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Natalizumab is a disease-modifying therapy (DMT) used in relapsing-remitting multiple sclerosis (RRMS), licenced for use in patients with highly-active disease. It is an α4-integrin receptor antagonist that decreases activated T cell migration across the blood-brain barrier.1 Natalizumab carries a risk of progressive multifocal leucoencephalopathy (PML)—a risk that increases with duration of treatment; John Cunningham Virus (JCV) seropositivity and higher index values; prior use of immunosuppression.1 Patients may choose to withdraw from natalizumab to mitigate PML risk, or less commonly when natalizumab fails to control disease activity, or is poorly tolerated. Fingolimod has been commonly used as an option in those making the switch from natalizumab, but is associated with high rates of breakthrough clinical and/or radiological disease activity, although the risks may be lower with shorter washout periods.2 Rituximab has been suggested as an alternative to fingolimod in patients discontinuing natalizumab due to high PML risk, however, rituximab is not licenced for the treatment of RRMS and is not available in some countries for this indication.3
Alemtuzumab is a monoclonal antibody that binds to the CD52 surface protein on T and B lymphocytes, resulting in their depletion with subsequent repopulation, with comparable efficacy to natalizumab.1 Switching to alemtuzumab might be an alternative to fingolimod in patients stopping natalizumab but there is a paucity of clinical and safety data to guide this transition. Here, we present a single-centre experience in switching from natalizumab to alemtuzumab in RRMS.
We retrospectively identified patients from the National Hospital for Neurology and Neurosurgery who switched from natalizumab to alemtuzumab from May 2015 to February 2018. We extracted data from the medical records: demographic characteristics, duration of natalizumab use, drug washout period, cerebrospinal fluid (CSF) examination results, JCV serology, clinical …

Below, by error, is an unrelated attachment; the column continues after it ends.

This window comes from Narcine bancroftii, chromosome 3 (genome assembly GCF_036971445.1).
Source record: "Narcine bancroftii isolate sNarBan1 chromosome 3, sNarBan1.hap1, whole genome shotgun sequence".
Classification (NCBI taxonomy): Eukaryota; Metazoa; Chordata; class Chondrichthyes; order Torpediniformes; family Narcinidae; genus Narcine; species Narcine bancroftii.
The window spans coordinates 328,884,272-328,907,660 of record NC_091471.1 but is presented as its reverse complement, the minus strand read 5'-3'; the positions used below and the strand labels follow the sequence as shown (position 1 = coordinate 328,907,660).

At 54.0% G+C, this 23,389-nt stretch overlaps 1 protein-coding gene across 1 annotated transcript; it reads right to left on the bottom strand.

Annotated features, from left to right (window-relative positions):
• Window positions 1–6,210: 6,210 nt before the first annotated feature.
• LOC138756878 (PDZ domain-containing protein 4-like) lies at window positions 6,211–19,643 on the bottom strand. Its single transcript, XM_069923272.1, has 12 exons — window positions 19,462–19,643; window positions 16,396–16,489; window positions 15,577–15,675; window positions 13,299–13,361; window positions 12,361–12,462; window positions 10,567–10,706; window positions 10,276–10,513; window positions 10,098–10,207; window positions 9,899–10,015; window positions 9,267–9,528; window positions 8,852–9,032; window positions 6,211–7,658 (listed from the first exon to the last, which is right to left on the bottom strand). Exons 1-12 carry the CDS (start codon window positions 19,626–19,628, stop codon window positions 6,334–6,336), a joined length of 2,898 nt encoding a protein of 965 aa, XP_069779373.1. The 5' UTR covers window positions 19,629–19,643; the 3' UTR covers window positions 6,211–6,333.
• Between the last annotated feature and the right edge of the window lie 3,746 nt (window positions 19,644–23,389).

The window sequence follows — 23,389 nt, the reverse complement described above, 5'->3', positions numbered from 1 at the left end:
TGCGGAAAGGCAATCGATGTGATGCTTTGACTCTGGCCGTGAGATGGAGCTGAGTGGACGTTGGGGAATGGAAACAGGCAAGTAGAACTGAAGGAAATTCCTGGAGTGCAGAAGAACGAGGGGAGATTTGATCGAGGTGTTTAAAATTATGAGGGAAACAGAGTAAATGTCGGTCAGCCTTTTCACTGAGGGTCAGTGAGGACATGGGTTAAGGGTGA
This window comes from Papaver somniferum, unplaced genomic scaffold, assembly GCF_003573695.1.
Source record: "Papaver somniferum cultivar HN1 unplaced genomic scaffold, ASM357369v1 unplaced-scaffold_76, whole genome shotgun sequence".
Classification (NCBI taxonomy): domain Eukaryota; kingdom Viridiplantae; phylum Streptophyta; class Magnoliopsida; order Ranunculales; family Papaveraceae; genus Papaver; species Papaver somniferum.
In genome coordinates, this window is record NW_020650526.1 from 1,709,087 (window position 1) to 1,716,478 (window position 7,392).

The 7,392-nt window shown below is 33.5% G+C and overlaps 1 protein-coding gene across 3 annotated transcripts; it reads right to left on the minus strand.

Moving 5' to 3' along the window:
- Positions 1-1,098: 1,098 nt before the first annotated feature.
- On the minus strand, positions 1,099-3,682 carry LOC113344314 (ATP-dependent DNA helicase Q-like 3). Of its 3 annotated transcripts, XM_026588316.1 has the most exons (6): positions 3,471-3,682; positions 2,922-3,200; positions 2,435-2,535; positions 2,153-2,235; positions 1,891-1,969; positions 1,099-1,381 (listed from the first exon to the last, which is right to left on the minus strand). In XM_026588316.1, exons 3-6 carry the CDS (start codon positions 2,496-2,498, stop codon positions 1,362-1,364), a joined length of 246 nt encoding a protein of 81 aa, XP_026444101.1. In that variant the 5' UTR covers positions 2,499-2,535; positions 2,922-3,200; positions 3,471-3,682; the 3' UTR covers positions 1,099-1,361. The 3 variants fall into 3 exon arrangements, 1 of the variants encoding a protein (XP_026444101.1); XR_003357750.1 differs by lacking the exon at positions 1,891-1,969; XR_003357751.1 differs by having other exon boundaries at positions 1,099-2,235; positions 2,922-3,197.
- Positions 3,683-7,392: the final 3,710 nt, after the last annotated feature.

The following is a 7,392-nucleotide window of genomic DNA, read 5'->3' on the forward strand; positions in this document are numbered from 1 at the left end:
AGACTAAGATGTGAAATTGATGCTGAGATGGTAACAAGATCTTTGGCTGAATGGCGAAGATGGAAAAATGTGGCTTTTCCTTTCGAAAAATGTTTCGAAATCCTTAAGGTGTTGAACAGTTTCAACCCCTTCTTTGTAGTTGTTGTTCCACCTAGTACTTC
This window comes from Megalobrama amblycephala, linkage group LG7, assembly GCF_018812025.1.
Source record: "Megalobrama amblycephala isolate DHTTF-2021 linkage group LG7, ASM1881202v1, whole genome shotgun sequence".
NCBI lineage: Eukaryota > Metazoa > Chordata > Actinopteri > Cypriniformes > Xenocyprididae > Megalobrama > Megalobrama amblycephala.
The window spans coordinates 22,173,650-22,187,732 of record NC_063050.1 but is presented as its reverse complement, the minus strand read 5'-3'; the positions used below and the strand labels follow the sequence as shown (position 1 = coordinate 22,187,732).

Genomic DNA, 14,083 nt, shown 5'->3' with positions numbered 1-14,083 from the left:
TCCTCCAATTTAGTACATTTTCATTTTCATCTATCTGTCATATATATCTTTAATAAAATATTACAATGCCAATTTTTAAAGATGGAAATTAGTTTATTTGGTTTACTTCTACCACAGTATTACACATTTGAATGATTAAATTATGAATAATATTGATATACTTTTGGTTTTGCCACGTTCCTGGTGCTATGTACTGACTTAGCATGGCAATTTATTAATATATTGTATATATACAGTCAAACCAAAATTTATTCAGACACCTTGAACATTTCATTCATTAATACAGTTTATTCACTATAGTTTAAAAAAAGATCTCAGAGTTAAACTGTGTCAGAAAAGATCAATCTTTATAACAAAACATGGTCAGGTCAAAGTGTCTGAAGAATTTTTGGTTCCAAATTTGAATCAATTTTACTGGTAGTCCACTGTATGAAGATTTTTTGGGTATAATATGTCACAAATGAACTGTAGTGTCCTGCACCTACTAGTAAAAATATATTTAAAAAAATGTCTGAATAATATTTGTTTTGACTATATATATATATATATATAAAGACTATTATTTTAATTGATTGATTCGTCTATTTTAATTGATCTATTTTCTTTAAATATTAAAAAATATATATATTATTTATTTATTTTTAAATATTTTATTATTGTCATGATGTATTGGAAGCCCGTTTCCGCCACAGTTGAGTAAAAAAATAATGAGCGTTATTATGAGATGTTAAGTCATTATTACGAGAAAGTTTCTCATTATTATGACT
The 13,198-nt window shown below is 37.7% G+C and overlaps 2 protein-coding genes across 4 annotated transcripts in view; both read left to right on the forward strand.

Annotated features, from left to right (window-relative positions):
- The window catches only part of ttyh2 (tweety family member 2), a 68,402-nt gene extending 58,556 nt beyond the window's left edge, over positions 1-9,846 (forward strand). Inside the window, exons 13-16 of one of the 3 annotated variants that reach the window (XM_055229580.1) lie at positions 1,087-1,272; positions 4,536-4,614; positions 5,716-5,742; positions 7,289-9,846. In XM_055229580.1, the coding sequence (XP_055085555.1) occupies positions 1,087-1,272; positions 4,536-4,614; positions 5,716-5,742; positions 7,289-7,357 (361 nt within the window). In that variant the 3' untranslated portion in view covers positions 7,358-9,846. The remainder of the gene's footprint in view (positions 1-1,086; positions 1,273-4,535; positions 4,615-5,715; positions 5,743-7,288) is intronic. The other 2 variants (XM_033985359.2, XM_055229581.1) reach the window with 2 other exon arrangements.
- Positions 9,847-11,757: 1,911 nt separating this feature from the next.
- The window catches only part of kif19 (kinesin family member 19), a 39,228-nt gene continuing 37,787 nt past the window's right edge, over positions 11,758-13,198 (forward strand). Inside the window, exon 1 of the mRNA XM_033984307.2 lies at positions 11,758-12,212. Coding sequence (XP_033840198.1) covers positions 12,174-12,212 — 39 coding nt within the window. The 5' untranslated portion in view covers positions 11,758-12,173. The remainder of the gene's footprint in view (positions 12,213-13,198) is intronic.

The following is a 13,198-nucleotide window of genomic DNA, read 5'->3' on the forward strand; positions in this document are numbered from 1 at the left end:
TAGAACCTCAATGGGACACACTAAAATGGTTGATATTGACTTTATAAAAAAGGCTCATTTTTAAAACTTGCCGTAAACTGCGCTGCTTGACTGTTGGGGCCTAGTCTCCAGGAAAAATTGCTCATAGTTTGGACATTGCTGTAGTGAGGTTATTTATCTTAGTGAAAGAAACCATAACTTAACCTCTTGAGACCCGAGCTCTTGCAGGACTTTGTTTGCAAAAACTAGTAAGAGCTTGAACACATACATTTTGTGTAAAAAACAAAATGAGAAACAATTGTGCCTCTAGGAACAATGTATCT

Contributors NJ and WJB planned the study. NJ and AC were involved in data acquisition. NJ completed data analysis and drafted the manuscript. WJB provided key edits to the manuscript. The final manuscript was reviewed and edited by AC, WJB and JC. The guarantor for the content of the manuscript is JC.
Competing interests WJB has received speaker honoraria for educational activities for Merck Serono, Roche and Sanofi Genzyme. JC has received support from the Efficacy and Mechanism Evaluation Programme and Health Technology Assessment Programme (NIHR); UK Multiple Sclerosis Society and National Multiple Sclerosis Society; National Institute for Health Research University College London Hospitals (NIHR-UCLH) Biomedical Research Centre (BRC) and University College London. In the last three years, he has been a local principal investigator for trials in multiple sclerosis funded by: Receptos, Novartis and Biogen Idec, and has received an investigator grant from Novartis outside this work. He has taken part in Advisory Boards/consultancy for Apitope, Roche, Merck, MedDay, Biogen and Celgene.
Patient consent for publication Not required.
Ethics approval The study was approved by the Queen Square Quality and Safety Committee, National Hospital for Neurology and Neurosurgery.
Provenance and peer review Not commissioned; externally peer reviewed.
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